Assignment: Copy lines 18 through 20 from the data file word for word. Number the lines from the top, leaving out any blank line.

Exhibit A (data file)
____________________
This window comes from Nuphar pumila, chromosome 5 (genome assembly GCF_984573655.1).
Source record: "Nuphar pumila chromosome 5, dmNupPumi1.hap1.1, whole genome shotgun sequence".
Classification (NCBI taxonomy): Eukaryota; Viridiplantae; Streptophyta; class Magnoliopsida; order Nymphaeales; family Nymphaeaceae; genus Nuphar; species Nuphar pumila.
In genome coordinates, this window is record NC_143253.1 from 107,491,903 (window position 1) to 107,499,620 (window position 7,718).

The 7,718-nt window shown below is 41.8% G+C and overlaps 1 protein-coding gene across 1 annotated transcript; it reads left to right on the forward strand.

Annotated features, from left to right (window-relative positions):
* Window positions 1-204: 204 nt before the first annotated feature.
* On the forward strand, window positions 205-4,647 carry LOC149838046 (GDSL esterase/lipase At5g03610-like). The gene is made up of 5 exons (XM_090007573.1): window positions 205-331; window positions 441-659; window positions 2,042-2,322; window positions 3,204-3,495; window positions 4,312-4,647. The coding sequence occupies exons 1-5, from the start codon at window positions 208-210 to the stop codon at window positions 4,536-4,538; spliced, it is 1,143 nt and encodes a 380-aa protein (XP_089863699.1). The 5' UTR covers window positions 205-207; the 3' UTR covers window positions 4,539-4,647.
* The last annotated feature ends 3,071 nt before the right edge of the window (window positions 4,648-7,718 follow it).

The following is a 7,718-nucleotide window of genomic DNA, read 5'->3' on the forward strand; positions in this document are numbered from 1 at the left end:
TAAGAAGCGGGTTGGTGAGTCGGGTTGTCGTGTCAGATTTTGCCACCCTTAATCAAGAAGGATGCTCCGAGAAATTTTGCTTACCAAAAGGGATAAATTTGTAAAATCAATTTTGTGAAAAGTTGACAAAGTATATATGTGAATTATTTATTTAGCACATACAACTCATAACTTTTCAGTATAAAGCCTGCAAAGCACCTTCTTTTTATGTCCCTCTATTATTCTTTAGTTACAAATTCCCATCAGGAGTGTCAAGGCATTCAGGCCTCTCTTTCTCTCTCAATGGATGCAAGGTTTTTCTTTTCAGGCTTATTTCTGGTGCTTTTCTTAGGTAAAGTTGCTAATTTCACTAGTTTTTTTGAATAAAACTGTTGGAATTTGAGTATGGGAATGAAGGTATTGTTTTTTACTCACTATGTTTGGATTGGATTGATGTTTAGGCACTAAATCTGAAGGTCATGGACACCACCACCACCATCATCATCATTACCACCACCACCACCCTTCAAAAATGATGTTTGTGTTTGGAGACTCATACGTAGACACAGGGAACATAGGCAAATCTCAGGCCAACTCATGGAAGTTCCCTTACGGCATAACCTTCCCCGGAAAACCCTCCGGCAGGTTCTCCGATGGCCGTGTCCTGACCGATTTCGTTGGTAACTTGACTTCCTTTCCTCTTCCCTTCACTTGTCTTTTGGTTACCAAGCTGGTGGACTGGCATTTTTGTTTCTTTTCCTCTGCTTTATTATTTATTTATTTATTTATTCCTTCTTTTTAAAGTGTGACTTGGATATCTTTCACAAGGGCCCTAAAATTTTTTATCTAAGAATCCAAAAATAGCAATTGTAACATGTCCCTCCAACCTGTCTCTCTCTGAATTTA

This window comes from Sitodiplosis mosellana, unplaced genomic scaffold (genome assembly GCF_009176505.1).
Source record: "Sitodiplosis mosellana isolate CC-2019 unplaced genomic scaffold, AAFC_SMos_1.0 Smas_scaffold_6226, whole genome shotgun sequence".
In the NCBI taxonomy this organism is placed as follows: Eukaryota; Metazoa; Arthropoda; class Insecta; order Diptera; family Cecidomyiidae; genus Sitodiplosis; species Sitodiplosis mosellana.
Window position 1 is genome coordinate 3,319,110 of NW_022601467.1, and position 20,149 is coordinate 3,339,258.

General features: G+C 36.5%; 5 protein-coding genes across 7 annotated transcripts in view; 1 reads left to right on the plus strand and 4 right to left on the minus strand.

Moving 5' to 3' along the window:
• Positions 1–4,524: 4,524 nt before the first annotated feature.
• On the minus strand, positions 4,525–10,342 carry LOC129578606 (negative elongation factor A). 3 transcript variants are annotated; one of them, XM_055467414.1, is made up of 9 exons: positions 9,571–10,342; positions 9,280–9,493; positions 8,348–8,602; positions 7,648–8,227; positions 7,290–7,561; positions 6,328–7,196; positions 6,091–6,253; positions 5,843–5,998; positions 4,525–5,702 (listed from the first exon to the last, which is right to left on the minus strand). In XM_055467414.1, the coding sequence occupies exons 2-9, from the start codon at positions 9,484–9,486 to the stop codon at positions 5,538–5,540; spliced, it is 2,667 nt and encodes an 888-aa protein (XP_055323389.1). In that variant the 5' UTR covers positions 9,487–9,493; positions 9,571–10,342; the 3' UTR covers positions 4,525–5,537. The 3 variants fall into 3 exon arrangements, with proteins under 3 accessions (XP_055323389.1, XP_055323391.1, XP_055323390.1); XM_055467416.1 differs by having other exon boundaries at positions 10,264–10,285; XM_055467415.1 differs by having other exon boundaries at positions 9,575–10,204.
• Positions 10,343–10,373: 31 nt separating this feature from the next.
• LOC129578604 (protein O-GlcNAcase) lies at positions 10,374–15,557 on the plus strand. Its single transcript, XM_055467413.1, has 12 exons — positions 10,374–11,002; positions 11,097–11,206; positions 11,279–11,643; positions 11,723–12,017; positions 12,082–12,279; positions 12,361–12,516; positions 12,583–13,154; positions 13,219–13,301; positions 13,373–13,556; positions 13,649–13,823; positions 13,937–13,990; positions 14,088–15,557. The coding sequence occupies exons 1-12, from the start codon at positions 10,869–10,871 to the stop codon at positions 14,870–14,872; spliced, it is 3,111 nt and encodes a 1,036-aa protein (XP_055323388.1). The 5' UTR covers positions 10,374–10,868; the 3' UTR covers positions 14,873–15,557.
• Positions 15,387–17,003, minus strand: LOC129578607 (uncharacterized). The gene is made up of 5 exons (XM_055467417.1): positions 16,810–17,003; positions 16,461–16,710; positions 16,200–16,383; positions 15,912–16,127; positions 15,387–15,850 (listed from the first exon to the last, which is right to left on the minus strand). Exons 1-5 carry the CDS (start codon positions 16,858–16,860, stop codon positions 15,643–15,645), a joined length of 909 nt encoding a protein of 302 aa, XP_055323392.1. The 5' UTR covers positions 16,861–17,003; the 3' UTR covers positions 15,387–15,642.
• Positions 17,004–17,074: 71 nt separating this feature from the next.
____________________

• Positions 1–4,524: 4,524 nt before the first annotated feature.
• On the minus strand, positions 4,525–10,342 carry LOC129578606 (negative elongation factor A). 3 transcript variants are annotated; one of them, XM_055467414.1, is made up of 9 exons: positions 9,571–10,342; positions 9,280–9,493; positions 8,348–8,602; positions 7,648–8,227; positions 7,290–7,561; positions 6,328–7,196; positions 6,091–6,253; positions 5,843–5,998; positions 4,525–5,702 (listed from the first exon to the last, which is right to left on the minus strand). In XM_055467414.1, the coding sequence occupies exons 2-9, from the start codon at positions 9,484–9,486 to the stop codon at positions 5,538–5,540; spliced, it is 2,667 nt and encodes an 888-aa protein (XP_055323389.1). In that variant the 5' UTR covers positions 9,487–9,493; positions 9,571–10,342; the 3' UTR covers positions 4,525–5,537. The 3 variants fall into 3 exon arrangements, with proteins under 3 accessions (XP_055323389.1, XP_055323391.1, XP_055323390.1); XM_055467416.1 differs by having other exon boundaries at positions 10,264–10,285; XM_055467415.1 differs by having other exon boundaries at positions 9,575–10,204.
• Positions 10,343–10,373: 31 nt separating this feature from the next.